What is L'nuey?
L’nuey is an initiative focused on protecting, preserving and implementing the constitutionally entrenched rights of the Mi’kmaq of Prince Edward Island, Epekwitk. This will be particularly important as we begin the process of determining how our people can benefit from our rights as we begin negotiations through the Mi’kmaq-Prince Edward Island-Canada Framework Agreement. The Framework Agreement affirms the historic Mi’kmaq treaties and commits the Federal and Provincial governments to respectful and cooperative negotiations with the Mi’kmaq to deal with our outstanding Aboriginal and treaty rights claims.
L’nuey means ‘Belonging to or pertaining to the Mi’kmaq People as a whole’, and its tagline doubles as its mission:
‘Moving towards a better tomorrow’.
It’s about people coming together, taking ownership, collaborating and ultimately forming a strong and unified front committed to the unique needs of the PEI Mi’kmaq.
We encourage you to learn more about L’nuey – the PEI Mi’kmaq Rights Initiative. This site will be regularly updated with information and educational materials on negotiations, consultation and governance development.
Listen to our Executive Director, Jenene Wooldridge, chat with CBC about L’nuey
The First Nations’ Leadership, the Councils, are responsible for the work of L’nuey, including negotiation and consultation processes. The Councils are also responsible for the governance development work to support the Epekwitk Mi’kmaq inherent right to self-government. L’nuey is the PEI Mi’kmaq Rights-based organization, which will have the technical resources to serve the growing negotiation, consultation and governance development needs of the Epekwitk Mi’kmaq. The Councils will provide direction to the staff of L’nuey for the negotiation, consultation and governance development work. Any major decisions will be voted on by the Mi’kmaq of PEI.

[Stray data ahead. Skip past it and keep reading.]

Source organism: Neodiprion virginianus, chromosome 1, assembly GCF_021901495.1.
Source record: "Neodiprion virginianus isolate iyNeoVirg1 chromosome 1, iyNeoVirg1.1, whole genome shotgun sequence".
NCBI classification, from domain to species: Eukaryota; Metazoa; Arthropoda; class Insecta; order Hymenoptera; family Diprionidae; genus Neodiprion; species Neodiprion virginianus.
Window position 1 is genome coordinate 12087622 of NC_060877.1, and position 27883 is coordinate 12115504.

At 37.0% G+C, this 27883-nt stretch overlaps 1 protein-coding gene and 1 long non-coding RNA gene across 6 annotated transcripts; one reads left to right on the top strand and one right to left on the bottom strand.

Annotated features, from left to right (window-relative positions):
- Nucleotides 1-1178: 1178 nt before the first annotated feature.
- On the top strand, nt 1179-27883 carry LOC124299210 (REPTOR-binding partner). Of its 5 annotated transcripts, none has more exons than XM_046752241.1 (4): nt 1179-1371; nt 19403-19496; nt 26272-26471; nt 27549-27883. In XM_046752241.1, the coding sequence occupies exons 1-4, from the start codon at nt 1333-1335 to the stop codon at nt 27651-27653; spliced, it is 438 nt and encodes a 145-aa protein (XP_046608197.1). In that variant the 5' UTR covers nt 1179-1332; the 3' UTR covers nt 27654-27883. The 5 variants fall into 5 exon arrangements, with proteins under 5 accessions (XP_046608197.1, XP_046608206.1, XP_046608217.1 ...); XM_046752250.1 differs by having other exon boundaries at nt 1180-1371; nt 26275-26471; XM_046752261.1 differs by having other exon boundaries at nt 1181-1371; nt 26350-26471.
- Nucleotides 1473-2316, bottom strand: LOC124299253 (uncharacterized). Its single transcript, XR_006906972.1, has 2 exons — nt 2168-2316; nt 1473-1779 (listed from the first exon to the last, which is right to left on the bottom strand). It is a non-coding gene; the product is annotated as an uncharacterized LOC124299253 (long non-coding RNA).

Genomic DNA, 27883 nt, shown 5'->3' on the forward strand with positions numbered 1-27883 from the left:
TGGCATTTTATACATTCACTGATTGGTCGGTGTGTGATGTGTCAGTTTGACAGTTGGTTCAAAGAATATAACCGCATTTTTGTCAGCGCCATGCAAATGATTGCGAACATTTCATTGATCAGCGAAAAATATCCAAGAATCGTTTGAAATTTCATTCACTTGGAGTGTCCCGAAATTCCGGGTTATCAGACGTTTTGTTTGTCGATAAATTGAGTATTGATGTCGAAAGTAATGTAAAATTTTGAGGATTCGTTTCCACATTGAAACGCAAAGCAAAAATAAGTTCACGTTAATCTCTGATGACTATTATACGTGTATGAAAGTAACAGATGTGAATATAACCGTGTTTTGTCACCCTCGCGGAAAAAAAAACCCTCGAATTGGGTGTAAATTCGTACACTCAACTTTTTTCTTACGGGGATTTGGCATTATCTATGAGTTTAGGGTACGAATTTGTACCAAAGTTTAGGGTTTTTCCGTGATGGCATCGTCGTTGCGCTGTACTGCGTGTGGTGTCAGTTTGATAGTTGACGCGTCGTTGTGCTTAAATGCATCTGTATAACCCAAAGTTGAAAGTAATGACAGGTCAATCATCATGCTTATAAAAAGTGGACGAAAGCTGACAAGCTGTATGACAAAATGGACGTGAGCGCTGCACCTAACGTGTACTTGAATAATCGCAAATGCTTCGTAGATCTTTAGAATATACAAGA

L’nuey’s objective is to address both past and present imbalances in the relationship between Mi’kmaq and non-Indigenous people in Prince Edward Island. L’nuey is the evolution of many years of collaboration and hard work by the Abegweit and Lennox Island First Nations on shared interests and it will continue to build this foundation for an improved quality of Mi’kmaq life here on PEI, and ultimately self-government for the Epekwitk Mi’kmaq.
L’nuey will conduct the necessary research, facilitate community engagement and consensus, and elevate community and public education and awareness to support the protection and implementation of constitutionally-protected Mi’kmaq Rights in Prince Edward Island.
Epekwitk Assembly of Councils Organizational Evolution
L’nuey Executive Director
The L’nuey leadership has proudly appointed Jenene Wooldridge as L’nuey’s first Executive Director. Jenene is a proud, talented PEI Mi’kmaq and a member of the Abegweit First Nation, and the Councils are confident that Jenene will bring the same passion to L’nuey and its goals and objectives that she has brought to all of her work.